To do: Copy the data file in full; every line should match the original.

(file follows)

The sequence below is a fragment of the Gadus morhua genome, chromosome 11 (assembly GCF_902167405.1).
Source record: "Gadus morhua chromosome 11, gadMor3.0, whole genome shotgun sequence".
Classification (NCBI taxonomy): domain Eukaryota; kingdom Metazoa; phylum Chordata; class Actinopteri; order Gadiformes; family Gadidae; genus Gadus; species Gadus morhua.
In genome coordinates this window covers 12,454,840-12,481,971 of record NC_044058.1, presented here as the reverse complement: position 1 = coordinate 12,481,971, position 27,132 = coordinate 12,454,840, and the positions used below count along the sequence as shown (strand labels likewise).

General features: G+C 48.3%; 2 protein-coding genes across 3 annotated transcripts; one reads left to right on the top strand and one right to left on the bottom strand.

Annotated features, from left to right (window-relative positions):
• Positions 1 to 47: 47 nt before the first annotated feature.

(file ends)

The sequence below is a fragment of the Gadus morhua genome, chromosome 11 (assembly GCF_902167405.1).
Source record: "Gadus morhua chromosome 11, gadMor3.0, whole genome shotgun sequence".
Classification (NCBI taxonomy): domain Eukaryota; kingdom Metazoa; phylum Chordata; class Actinopteri; order Gadiformes; family Gadidae; genus Gadus; species Gadus morhua.
In genome coordinates this window covers 12,454,840-12,481,971 of record NC_044058.1, presented here as the reverse complement: position 1 = coordinate 12,481,971, position 27,132 = coordinate 12,454,840, and the positions used below count along the sequence as shown (strand labels likewise).

General features: G+C 48.3%; 2 protein-coding genes across 3 annotated transcripts; one reads left to right on the top strand and one right to left on the bottom strand.

Annotated features, from left to right (window-relative positions):
• Positions 1 to 47: 47 nt before the first annotated feature.